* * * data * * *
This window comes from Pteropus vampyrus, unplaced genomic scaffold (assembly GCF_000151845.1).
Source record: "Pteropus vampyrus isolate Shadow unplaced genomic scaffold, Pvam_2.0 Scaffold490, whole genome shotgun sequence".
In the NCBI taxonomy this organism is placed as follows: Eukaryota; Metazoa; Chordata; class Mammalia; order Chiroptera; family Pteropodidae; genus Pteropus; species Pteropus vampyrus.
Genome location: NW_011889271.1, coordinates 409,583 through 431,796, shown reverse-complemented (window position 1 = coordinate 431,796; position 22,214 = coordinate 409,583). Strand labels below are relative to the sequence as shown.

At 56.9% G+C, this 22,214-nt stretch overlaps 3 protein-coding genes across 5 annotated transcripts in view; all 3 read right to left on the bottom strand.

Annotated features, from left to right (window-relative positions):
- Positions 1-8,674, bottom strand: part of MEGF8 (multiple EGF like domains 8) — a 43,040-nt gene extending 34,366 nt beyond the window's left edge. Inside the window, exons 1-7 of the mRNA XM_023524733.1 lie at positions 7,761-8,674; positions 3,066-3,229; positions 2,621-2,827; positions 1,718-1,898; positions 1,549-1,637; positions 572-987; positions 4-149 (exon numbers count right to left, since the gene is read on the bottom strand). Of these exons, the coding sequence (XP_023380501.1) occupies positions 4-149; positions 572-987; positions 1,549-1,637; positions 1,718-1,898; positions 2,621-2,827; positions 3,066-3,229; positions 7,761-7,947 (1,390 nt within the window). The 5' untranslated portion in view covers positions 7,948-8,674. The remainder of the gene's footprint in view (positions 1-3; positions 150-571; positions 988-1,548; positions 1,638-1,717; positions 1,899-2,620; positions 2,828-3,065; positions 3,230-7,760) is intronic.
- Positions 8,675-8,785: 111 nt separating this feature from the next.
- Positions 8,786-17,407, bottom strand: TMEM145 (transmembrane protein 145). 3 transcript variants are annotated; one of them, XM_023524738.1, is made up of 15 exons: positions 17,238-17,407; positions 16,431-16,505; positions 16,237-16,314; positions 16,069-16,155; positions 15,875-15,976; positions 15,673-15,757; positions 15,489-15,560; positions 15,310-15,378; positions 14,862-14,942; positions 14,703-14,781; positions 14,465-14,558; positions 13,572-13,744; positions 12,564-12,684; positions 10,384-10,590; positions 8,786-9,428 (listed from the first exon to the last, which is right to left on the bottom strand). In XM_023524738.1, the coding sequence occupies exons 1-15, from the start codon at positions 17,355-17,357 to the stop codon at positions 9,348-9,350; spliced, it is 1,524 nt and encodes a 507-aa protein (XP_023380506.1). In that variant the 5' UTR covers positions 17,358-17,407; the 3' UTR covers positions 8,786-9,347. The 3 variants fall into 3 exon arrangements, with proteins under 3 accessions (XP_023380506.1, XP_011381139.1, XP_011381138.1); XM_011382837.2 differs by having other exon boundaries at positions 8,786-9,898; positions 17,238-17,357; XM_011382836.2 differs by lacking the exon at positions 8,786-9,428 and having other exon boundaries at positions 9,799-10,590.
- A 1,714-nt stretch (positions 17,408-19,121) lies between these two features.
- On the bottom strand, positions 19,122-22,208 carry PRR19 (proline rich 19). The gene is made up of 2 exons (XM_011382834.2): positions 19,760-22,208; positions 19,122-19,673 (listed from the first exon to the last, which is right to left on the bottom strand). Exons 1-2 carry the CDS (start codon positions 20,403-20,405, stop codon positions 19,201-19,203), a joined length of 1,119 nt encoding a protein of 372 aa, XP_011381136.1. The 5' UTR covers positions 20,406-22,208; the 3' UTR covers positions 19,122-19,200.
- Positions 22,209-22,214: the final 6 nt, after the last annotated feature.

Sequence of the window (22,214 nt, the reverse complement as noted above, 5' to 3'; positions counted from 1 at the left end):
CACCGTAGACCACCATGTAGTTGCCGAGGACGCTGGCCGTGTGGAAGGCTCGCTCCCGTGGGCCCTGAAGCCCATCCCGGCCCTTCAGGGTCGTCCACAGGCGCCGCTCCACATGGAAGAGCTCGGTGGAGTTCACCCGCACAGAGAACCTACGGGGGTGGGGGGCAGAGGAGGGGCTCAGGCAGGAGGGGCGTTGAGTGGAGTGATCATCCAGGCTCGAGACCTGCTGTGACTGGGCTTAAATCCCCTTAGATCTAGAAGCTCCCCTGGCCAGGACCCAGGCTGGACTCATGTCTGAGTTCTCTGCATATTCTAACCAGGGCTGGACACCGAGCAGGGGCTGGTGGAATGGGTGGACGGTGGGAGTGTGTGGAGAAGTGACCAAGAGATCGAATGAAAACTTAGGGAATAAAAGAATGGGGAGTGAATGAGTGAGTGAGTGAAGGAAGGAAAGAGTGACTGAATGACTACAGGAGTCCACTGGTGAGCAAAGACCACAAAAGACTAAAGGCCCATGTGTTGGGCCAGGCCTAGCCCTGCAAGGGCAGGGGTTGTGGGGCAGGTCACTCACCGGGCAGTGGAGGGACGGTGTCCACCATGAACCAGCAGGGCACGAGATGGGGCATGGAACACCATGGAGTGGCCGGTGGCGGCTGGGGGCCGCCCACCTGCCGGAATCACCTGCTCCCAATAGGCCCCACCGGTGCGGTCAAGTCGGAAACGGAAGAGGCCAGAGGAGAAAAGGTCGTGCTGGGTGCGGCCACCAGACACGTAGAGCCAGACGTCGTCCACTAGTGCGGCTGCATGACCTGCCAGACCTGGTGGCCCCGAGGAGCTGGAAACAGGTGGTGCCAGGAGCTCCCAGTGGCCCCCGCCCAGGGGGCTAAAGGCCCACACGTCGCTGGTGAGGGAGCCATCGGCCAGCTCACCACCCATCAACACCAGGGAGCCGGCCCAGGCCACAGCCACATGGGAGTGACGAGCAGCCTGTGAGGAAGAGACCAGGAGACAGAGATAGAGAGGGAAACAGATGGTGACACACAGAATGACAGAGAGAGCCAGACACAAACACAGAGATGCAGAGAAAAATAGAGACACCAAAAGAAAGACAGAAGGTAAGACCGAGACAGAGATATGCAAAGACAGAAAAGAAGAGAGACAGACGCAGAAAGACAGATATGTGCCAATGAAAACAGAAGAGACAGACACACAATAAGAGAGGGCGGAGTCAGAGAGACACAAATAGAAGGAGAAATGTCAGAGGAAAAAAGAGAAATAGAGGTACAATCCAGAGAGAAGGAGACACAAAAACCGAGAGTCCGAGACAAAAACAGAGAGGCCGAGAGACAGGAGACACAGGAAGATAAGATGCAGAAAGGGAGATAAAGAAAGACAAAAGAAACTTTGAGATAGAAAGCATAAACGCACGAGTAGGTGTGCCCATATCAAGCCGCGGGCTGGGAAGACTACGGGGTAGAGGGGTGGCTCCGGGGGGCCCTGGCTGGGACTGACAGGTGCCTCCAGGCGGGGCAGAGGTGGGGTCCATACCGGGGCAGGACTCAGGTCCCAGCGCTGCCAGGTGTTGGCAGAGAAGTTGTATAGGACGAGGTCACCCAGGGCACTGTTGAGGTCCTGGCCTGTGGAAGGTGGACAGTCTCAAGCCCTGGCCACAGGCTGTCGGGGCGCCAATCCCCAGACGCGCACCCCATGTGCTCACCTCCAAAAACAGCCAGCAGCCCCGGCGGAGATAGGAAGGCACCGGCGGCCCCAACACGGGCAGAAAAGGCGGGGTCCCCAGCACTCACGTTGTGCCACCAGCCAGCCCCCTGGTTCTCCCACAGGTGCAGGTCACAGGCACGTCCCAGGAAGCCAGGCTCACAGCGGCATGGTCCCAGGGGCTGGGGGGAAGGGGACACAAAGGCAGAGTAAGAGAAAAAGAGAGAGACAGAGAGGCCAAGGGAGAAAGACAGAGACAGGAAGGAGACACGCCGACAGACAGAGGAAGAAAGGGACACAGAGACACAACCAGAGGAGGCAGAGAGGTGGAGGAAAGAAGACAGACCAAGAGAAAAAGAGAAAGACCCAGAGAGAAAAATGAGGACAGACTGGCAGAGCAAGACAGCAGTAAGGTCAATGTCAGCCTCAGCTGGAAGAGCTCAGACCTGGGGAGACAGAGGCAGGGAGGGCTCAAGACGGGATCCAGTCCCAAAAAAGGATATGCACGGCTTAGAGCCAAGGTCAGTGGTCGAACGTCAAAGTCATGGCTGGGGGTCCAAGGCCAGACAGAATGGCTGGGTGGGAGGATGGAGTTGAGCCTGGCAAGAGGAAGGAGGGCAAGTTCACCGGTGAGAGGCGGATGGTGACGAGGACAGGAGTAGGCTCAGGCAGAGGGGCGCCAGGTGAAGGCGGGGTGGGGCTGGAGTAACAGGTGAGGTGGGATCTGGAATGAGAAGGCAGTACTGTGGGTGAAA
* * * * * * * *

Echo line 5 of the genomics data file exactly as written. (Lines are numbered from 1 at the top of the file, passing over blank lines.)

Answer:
At 56.9% G+C, this 22,214-nt stretch overlaps 3 protein-coding genes across 5 annotated transcripts in view; all 3 read right to left on the bottom strand.